In less than one month, the cartoon “Min e as Mãozinhas (Min and Little Hands)” has more than 150 views: the goal is to entertain deaf children and teach Libras (Brazilian Sign Language) to hearing children
In less than one month on air, the cartoon Min e as Mãozinhas has had more than 150 thousand views on YouTube. This is the first of 13 planned episodes, all of them produced by animator Paulo Henrique Rodrigues. What makes “Min e as Mãozinhas” so special is that it’s the first cartoon entirely in Brazilian Sign Language (Libras) produced in Brazil.
Founder of the project, Paulo Henrique says that the goal is not only to entertain the deaf audience, but also to promote Libras teaching to hearing children – an age in which they are more open for inclusion and to learn a new language. “Deaf children’s reality is that they don’t have a type of entertainment they can simply sit and enjoy,” states Paulo Henrique.
The history’s backdrop is the urge of the main character – Min – to communicate with animals. “Elephants speak elephant language and cats speak cat language, so no one can understand each other. Then, Libras appears as a solution for them all. By learning the new language, they can communicate without fear and become closer friends in a more understanding and inclusive society,” explains the project founder.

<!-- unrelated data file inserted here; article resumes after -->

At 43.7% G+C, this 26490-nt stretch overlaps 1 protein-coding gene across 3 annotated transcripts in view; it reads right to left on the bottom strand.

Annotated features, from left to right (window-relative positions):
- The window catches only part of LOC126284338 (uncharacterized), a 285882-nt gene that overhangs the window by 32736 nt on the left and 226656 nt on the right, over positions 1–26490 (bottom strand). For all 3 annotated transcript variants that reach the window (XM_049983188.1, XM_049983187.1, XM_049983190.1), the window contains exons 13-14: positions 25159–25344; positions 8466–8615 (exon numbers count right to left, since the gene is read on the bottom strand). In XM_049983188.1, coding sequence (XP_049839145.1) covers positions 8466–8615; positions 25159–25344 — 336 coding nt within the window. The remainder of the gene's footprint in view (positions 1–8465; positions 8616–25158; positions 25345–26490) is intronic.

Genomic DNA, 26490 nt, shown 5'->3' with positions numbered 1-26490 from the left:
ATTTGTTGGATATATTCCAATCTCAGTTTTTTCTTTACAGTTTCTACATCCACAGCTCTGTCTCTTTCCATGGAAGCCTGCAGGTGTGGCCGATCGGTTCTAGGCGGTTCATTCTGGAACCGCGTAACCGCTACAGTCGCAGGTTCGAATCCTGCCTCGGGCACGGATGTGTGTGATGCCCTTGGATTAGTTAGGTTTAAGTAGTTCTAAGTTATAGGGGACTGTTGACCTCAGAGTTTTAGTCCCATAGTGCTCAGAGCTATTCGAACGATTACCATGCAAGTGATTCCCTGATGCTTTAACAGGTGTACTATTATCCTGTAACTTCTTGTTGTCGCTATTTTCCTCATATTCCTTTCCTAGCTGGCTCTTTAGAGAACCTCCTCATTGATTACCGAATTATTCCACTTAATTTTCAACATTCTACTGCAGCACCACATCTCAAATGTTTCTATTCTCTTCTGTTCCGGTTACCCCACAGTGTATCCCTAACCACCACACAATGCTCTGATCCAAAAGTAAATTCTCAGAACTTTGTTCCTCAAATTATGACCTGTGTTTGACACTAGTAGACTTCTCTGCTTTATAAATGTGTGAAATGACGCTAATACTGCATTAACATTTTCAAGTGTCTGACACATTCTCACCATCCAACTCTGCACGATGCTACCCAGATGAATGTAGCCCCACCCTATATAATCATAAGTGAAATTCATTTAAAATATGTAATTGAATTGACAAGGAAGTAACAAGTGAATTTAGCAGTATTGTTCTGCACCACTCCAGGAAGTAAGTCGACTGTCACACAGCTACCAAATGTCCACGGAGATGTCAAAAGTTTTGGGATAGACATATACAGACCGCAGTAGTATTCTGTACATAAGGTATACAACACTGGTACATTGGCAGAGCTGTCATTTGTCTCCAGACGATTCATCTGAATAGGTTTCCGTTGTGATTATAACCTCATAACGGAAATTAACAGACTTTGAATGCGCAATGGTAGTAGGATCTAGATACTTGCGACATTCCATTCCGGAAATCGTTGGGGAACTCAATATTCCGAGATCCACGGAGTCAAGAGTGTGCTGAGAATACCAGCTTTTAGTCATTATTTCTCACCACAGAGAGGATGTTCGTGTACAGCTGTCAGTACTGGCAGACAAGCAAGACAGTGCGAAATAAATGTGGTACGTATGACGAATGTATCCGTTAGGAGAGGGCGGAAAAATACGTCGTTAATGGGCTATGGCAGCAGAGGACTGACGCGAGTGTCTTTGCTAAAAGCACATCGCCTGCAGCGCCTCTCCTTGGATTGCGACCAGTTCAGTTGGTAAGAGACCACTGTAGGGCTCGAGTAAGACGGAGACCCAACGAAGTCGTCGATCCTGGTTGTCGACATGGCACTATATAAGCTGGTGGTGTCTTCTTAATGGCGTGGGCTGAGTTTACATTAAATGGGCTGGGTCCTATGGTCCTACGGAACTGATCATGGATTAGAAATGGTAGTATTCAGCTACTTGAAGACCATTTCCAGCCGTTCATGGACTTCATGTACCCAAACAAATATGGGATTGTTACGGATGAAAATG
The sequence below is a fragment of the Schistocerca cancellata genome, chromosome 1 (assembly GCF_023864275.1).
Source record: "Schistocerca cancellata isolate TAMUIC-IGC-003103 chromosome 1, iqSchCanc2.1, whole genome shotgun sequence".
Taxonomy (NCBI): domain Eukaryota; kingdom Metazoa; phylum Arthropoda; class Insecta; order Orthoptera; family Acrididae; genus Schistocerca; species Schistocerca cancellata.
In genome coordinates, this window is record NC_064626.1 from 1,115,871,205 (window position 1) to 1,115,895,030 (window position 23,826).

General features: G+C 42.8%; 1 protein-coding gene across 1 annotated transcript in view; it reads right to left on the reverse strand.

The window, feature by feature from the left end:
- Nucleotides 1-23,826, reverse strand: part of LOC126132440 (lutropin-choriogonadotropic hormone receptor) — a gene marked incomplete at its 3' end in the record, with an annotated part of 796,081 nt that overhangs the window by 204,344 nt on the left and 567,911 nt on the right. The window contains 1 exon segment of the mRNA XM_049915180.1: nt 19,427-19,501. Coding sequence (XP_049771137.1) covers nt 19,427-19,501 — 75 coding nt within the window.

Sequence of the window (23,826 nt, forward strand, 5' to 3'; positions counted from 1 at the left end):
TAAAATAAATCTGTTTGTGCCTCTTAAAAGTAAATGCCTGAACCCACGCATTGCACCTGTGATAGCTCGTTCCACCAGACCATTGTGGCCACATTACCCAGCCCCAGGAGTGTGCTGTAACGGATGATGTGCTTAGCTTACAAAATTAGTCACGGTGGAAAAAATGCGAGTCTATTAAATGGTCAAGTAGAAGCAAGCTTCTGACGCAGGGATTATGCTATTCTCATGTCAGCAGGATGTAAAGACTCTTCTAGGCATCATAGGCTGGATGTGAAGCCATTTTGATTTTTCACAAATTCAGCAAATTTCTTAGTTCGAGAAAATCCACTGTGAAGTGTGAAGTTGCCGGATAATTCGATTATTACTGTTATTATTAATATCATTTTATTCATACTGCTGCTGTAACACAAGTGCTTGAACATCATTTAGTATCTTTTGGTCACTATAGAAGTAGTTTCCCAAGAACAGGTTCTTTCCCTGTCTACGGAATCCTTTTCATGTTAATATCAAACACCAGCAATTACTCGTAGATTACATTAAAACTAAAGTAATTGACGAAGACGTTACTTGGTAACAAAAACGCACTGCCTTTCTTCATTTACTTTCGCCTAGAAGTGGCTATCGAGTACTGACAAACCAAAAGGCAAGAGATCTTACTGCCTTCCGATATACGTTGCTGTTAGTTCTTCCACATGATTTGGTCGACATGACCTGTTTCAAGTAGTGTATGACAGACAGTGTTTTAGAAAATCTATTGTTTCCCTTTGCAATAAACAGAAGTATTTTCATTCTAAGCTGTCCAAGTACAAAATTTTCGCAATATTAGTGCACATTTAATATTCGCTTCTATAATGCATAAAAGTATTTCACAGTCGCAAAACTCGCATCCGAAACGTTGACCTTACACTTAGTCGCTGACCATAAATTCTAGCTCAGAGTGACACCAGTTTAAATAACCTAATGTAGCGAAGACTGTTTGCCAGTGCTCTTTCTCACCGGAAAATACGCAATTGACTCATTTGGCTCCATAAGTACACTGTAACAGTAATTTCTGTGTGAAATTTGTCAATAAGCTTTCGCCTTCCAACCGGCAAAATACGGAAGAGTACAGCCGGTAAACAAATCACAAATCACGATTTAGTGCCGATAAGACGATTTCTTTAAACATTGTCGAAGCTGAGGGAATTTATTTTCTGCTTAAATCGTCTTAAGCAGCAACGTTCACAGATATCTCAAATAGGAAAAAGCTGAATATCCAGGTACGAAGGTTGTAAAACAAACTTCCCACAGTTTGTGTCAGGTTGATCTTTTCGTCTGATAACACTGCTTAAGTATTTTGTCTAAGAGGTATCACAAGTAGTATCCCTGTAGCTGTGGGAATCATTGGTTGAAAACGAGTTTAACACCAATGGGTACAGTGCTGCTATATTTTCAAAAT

The idea of designing “Min e as Mãozinhas” came to life from a marriage, where Paulo Henrique tried to communicate with a deaf woman and was unsuccessful – at the time, he could not even ask for salt. Then, the animator, who was part of cartoon productions such as “Monica’s Gang” and “Sítio do Pica-pau Amarelo (the Yellow Woodpecker Farm),” decided to do something to support inclusion.
To produce Min e as Mãozinhas, Paulo Henrique worked along with Libras teachers and interpreters, who helped to prepare a script that could work as educational material, so that hearing children could be introduced to the new language. The cartoon is targeted at 3 to 6-year-old children.
Homage is paid to the Brazilian deaf population every September 26th, established in 2008 as the National Deaf Day. This date alludes to the first education institution for deaf boys in Rio de Janeiro, a work delivered by the Empire of monarch Dom Pedro II – this is the date chosen by Pedro Henrique for the launch of “Min e as Mãozinhas”. Currently, at the local where the institution was founded, resides the Ines (National Institute of Deaf Education).
This institute became a national reference for the teaching of deaf children and qualify teachers, who are licensed to teach this population. There, the French sign language merged with the developing Brazilian sign language and, together, they shaped what we know today as Libras (BSL).
For nearly a century, teachers and educationalists had been debating over the best way to educate deaf children, and only in 1993 the first bill was drafted aiming to regulate and make Libras official as a Brazilian language. In 2002, the Brazilian Sign Language was finally accepted as the second official Brazilian language.
Although it is somehow related to the Portuguese language, Libras is a native and strictly Brazilian language. Portugal, for instance, has another language for deaf people, the Portuguese Sign Language (PSL).